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Staying heart safe in cold and snow

When it's cold and you're outside, your body has to work harder to stay warm. Here's how to avoid overworking your heart.

TOLEDO, Ohio — Here's a cardiologist's advice for what you can do to make sure you're not ignoring any dangerous symptoms while clearing snow around the house.

"You always think this is going to happen to other people and I think we think elderly are the only ones at risk... basically we're seeing heart attacks in people that are very young these days," Dr. Rajendra Kattar said.

Even in your upper 30s, you can be more susceptible to a heart attack by spending time outside doing any strenuous activity.

"Weather puts much more strain on the body and the heart works harder to help warm up the body," Kattar said.

Plus, the cold can act like a numbing agent, making symptoms harder to detect.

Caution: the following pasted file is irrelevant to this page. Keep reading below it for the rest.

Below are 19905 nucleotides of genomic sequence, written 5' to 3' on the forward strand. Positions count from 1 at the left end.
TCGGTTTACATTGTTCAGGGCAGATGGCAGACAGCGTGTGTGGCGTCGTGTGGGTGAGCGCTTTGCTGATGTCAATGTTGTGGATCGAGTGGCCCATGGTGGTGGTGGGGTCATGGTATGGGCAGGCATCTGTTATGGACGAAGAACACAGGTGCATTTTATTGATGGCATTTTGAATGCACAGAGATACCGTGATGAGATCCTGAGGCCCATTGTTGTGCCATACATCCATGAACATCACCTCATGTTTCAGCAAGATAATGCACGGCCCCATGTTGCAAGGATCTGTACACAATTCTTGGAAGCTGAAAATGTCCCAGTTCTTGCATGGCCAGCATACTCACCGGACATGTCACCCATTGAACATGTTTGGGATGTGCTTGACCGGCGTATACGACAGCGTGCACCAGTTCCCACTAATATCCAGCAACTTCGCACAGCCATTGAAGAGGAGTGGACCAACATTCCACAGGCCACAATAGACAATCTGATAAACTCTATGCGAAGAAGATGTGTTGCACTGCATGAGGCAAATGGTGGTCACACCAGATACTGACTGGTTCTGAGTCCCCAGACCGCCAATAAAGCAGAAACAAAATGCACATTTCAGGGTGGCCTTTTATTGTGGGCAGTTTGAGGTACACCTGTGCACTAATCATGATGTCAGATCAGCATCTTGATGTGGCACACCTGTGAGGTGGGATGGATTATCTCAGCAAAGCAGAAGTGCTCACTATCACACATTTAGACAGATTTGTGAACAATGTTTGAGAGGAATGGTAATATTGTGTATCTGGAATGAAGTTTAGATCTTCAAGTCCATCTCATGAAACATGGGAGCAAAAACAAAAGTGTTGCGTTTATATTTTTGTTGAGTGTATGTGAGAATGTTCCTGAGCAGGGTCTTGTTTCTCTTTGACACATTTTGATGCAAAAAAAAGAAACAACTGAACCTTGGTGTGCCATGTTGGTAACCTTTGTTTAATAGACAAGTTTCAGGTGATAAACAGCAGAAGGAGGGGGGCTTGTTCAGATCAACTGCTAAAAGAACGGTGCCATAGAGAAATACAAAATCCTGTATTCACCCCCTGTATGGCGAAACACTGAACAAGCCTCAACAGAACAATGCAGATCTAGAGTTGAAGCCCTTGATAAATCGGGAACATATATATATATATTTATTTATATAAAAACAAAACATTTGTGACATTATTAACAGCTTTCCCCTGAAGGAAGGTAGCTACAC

"You can start becoming short of breath, it's harder to feel but you can still break out into a sweat, any type of chest discomfort, it doesn't have to be a sharp pain,"  said.

So, cover your mouth and wear a hat. You lose a lot of heat through your head. Don't do too much all at once.

"Any symptoms at all, stop what you're doing, come in, warm up, and if you're still having the symptoms call 911," Kattar said.

Be extra careful if you have any history of heart problems, high cholesterol or elevated blood pressure. And, make sure to check in on the elderly because they may be too proud to ask for help.

"Your health's more important. If you're not around tomorrow, it doesn't help that your sidewalk was shoveled," Kattar said.

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